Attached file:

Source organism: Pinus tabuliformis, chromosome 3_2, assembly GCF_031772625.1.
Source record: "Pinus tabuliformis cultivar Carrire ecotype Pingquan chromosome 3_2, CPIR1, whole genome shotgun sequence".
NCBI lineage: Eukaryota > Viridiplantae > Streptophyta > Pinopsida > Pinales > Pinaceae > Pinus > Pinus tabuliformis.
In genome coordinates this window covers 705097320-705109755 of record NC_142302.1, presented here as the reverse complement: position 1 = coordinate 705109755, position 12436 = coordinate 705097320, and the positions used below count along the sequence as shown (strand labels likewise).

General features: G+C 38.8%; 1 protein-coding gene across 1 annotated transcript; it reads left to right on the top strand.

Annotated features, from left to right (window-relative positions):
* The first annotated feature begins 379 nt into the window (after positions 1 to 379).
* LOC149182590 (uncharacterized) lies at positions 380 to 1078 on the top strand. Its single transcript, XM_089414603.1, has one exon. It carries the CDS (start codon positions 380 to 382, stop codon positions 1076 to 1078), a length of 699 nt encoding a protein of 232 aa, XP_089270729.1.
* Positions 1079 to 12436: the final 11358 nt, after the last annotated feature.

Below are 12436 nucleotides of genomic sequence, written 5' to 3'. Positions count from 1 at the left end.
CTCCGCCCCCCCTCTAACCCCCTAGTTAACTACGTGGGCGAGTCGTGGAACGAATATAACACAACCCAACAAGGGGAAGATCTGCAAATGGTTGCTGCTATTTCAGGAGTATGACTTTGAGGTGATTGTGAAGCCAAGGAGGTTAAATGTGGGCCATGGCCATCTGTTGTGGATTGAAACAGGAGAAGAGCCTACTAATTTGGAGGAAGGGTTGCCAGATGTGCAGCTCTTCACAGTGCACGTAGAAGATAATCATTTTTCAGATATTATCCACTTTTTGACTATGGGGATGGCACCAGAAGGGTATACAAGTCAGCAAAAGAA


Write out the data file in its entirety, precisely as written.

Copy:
Source organism: Pinus tabuliformis, chromosome 3_2, assembly GCF_031772625.1.
Source record: "Pinus tabuliformis cultivar Carrire ecotype Pingquan chromosome 3_2, CPIR1, whole genome shotgun sequence".
NCBI lineage: Eukaryota > Viridiplantae > Streptophyta > Pinopsida > Pinales > Pinaceae > Pinus > Pinus tabuliformis.
In genome coordinates this window covers 705097320-705109755 of record NC_142302.1, presented here as the reverse complement: position 1 = coordinate 705109755, position 12436 = coordinate 705097320, and the positions used below count along the sequence as shown (strand labels likewise).

General features: G+C 38.8%; 1 protein-coding gene across 1 annotated transcript; it reads left to right on the top strand.

Annotated features, from left to right (window-relative positions):
* The first annotated feature begins 379 nt into the window (after positions 1 to 379).
* LOC149182590 (uncharacterized) lies at positions 380 to 1078 on the top strand. Its single transcript, XM_089414603.1, has one exon. It carries the CDS (start codon positions 380 to 382, stop codon positions 1076 to 1078), a length of 699 nt encoding a protein of 232 aa, XP_089270729.1.
* Positions 1079 to 12436: the final 11358 nt, after the last annotated feature.

Below are 12436 nucleotides of genomic sequence, written 5' to 3'. Positions count from 1 at the left end.
CTCCGCCCCCCCTCTAACCCCCTAGTTAACTACGTGGGCGAGTCGTGGAACGAATATAACACAACCCAACAAGGGGAAGATCTGCAAATGGTTGCTGCTATTTCAGGAGTATGACTTTGAGGTGATTGTGAAGCCAAGGAGGTTAAATGTGGGCCATGGCCATCTGTTGTGGATTGAAACAGGAGAAGAGCCTACTAATTTGGAGGAAGGGTTGCCAGATGTGCAGCTCTTCACAGTGCACGTAGAAGATAATCATTTTTCAGATATTATCCACTTTTTGACTATGGGGATGGCACCAGAAGGGTATACAAGTCAGCAAAAGAA